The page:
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Bloomberg poo-poos pop, digs donuts





On May 30, New York Mayor Michael Bloomberg proposed a ban on serving high-calorie drinks (defined as drinks having more than 25 calories per eight ounces) in containers larger than 16 ounces in licensed food service establishments, thus alienating one of his largest and most important constituencies — people who drink excessive amounts of soda.

Bloomberg concocted his anti-Big Gulp proposal as part of his ongoing fight to reduce New York’s obesity rate, asserting that sugary drinks are one of the leading causes of the nation’s obesity epidemic.

Although Bloomberg has provided no conclusive evidence that soft drinks are in fact the leading cause of fat Americans, the proposal is overwhelmingly popular with the New York Board of Health. However, Bloomberg will continue his annual endorsement of National Donut Day, provided that participants do not indulge in a 24-ounce soda to wash down their donut.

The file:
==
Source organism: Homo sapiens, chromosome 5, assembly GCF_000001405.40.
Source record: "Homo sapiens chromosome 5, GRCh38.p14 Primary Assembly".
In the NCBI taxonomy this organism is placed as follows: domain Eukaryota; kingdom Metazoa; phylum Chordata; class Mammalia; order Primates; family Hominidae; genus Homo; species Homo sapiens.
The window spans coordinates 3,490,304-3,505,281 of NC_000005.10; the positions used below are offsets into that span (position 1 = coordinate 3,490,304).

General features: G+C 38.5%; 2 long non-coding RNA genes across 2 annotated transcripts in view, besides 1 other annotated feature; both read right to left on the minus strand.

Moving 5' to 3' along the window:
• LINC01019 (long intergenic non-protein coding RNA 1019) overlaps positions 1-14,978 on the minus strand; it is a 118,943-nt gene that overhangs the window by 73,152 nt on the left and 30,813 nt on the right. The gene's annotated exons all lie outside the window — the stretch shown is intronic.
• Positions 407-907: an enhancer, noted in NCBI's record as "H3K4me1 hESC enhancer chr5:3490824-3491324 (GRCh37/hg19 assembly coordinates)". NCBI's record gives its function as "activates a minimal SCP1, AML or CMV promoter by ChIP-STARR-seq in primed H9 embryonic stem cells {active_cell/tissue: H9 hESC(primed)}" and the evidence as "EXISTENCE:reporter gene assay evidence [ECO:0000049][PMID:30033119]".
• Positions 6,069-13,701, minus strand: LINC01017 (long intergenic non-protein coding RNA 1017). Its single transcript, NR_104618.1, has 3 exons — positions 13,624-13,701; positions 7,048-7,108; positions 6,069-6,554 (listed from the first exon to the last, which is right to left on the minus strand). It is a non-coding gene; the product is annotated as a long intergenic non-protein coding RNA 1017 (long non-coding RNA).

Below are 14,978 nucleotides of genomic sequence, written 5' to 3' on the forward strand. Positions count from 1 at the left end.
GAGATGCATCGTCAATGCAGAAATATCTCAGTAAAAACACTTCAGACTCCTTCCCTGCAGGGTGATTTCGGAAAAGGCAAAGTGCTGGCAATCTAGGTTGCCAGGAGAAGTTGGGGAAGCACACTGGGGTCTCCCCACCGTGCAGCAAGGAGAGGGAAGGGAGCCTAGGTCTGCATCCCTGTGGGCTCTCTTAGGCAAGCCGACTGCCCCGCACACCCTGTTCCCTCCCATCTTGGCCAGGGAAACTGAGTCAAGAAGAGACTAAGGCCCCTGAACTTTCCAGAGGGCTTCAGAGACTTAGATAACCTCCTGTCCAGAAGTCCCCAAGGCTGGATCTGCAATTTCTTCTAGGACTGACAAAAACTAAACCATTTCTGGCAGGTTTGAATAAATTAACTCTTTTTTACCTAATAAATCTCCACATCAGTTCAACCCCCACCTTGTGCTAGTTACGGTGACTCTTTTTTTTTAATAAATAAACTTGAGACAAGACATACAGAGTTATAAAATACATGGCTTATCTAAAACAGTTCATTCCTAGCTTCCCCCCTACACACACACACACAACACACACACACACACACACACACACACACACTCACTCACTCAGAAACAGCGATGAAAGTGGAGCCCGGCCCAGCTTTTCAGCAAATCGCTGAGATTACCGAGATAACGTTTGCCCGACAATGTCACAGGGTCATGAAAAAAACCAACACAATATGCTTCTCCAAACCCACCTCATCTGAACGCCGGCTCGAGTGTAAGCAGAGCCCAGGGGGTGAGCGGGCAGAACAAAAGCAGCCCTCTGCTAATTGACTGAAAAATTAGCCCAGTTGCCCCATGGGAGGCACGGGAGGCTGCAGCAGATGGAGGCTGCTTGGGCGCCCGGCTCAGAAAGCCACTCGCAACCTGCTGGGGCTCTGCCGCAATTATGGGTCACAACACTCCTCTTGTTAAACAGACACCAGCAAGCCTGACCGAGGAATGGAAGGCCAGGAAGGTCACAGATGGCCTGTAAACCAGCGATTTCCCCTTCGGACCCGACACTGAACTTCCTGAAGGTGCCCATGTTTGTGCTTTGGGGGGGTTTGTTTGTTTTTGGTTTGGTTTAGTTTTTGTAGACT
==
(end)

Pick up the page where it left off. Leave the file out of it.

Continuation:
Bloomberg and the Board of Health have not included diet sodas in their anti-Big Gulp proposal, which is because they have the word “diet” in them and are thus inherently better for you.

In fact, studies have shown that diet soda drinkers are just as likely to gain excess weight as their soda-drinking counterparts — but whatever.

This is not just about public health, however. This is a much more serious issue, a clear instance of government infringement on individual liberties.

First it was trans fats (who doesn’t like the occasional dose of super-cholesterol?), now it’s enormous sugary drinks. Bloomberg has gone too far in attacking the rights of Americans to slowly kill themselves in the most trite, meaningless ways possible.

­— ccleahy@indiana.edu

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